Absence of conflict of interest.
The study's objective was to examine the impact of state-wide implementation of Salary History Bans (SHBs) on gender earnings gap ratios.
The study used a nonexperimental design to estimate the difference in outcomes between states that passed a SHB to states without SHBs using multiple data sources.
The study did not find a significant difference in gender earnings gap ratios between states that passed a SHB to states without SHBs.
This study receives a moderate evidence rating. This means we are somewhat confident that any estimated effects are attributable to the intervention, but other factors might also have contributed. However, the study did not find statistically significant effects.
Salary History Bans (SHBs)
Features of the Intervention
Salary History Bans (SHBs) are laws that ban employers from asking jobseekers questions about their salary history. Various states have implemented SHBs in recent years to address potential discrimination in labor markets, particularly aimed at combatting the gender wage gap. The state of California implemented their SHB law on January 1, 2018. Under this law, employers are prevented from asking applicants about their compensation history or seeking this information through an agent. Applicants may voluntarily reveal their salary history, but the law restricts employers from basing salary solely on the grounds of prior salary. In addition, most SHBs require the employers to provide a salary range for the applicant. The SHB laws are aimed at protecting any individual applying for employment.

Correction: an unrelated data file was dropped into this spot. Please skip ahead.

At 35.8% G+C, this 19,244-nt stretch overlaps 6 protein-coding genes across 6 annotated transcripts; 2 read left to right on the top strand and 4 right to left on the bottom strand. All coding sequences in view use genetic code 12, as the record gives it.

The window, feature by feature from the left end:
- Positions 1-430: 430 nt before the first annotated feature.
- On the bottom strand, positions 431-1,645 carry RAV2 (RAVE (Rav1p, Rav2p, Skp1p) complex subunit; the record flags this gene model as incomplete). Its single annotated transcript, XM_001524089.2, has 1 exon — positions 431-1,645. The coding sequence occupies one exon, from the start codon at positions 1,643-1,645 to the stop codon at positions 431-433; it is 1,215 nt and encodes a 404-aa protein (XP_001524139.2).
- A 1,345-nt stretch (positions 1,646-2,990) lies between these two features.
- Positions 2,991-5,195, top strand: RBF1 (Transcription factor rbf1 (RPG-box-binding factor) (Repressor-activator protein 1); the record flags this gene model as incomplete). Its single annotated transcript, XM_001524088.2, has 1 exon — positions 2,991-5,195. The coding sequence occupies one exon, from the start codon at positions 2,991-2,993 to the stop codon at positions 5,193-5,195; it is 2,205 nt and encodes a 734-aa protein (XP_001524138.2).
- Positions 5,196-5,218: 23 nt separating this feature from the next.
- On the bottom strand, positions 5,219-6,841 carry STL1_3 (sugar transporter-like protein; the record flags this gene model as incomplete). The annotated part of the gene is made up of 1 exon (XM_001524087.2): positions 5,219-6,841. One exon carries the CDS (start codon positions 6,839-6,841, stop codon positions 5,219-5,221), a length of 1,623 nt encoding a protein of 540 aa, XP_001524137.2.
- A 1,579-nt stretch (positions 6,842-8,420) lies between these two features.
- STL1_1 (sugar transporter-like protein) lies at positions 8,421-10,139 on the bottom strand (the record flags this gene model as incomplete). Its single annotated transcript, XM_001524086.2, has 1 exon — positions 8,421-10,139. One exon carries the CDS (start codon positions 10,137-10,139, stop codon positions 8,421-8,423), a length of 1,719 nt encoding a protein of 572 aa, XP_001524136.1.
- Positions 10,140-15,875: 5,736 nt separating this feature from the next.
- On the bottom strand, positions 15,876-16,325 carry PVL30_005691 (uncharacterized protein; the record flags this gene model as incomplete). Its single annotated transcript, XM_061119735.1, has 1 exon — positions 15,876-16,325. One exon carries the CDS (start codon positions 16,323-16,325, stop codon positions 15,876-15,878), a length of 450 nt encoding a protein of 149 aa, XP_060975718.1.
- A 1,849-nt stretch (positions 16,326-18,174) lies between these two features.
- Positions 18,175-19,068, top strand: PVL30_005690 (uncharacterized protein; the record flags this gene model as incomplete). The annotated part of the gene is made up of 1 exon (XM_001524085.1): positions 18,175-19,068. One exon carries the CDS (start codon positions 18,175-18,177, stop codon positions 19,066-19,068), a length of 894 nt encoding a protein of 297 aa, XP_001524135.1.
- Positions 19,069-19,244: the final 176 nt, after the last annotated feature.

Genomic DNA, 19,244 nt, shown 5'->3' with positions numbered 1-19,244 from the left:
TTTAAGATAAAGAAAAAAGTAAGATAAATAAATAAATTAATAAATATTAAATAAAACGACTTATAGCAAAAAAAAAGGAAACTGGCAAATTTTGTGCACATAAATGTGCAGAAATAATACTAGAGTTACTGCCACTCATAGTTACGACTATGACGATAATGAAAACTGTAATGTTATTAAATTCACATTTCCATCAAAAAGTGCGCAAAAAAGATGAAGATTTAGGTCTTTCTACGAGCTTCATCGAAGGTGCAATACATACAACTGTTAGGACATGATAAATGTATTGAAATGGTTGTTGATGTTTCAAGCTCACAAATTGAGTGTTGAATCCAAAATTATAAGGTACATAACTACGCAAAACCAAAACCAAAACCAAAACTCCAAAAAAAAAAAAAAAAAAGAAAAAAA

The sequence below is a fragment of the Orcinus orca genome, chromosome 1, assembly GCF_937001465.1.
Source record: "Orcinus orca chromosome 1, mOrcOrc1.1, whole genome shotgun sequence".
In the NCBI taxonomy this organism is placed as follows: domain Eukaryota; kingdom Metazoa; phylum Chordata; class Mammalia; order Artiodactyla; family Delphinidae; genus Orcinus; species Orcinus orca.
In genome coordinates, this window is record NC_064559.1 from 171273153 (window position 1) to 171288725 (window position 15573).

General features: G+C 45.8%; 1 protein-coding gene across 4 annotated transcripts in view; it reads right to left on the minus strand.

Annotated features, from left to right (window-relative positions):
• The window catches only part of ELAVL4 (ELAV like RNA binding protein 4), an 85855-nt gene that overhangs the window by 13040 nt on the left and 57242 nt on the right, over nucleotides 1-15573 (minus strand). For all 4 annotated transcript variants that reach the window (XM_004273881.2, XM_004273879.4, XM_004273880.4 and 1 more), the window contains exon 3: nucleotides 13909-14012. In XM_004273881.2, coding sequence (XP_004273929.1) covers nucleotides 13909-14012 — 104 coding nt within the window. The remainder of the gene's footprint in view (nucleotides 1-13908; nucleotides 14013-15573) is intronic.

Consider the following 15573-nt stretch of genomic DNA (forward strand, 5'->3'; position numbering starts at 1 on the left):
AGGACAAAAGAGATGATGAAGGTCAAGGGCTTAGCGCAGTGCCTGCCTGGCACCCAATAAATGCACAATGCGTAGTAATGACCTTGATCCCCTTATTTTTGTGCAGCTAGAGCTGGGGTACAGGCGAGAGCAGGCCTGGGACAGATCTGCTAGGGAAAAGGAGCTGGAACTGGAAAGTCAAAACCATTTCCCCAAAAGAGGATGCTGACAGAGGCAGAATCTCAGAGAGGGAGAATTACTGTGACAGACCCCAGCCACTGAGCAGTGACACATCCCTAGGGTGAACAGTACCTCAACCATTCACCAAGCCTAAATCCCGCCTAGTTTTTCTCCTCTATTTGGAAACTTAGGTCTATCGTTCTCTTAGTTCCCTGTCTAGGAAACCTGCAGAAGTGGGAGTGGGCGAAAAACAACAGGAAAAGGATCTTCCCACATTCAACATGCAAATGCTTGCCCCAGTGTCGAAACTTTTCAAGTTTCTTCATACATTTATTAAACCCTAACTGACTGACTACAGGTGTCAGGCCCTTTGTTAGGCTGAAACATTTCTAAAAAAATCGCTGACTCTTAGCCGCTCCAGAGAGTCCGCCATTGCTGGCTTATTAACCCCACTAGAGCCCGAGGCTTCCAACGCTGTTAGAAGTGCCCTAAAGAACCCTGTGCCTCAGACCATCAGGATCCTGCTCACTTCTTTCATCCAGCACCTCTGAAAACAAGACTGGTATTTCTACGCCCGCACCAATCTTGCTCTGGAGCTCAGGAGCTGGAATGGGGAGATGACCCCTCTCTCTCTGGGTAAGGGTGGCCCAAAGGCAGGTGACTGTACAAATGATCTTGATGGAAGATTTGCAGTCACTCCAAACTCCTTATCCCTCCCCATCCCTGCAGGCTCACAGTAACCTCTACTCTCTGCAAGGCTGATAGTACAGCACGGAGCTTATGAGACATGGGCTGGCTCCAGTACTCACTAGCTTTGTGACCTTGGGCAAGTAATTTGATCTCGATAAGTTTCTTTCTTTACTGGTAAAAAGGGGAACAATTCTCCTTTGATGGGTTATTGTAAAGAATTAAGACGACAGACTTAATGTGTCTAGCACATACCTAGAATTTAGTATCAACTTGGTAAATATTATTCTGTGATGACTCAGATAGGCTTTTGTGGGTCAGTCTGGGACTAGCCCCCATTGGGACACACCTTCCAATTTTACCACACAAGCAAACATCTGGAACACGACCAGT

Features of the Study
The study used a nonexperimental design to estimate the difference in outcomes between the states that implemented SHBs (treatment) to states that did not (comparison). The authors used multiple data sources including the Basic Monthly Current Population Survey (CPS), American Community Survey, the Quality Workforce Indicators, and the Current Employer Statistics. The study sample included data from 2006 to the end of 2019 and is restricted to prime working age individuals between the ages of 25 and 54. To create the treatment group, the authors create earnings ratios by gender, state, age, and industry of employment. The treatment group includes all data gathered from places after SHB laws were implemented and includes 36 states and The District of Columbia. The authors used statistical methods to create a comparison group similar in outcomes to entities experiencing a discrete change in policy and included data prior to the enactment of SHB laws. The authors used statistical models to compare the gender earnings gap ratio for treatment and comparison groups.
Earnings and wages
Overall, the study findings suggest that female earnings increased relative to male earnings in the states that adopted SHBs. However, this was not a statistically significant finding.
Considerations for Interpreting the Findings
The authors use advanced statistical models to create their comparison group of untreated states where matching on covariates is not necessary when the match is made on a long set of pre-treatment outcomes. Therefore, the matches used pre-treatment outcomes only and do not include the typical variables for these type of studies (e.g., gender, race, etc.).
Causal Evidence Rating
The quality of causal evidence presented in this report is moderate because it was based on a well-implemented nonexperimental design. This means we are somewhat confident that the estimated effects are attributable to the implementation of SHBs, but other factors might also have contributed.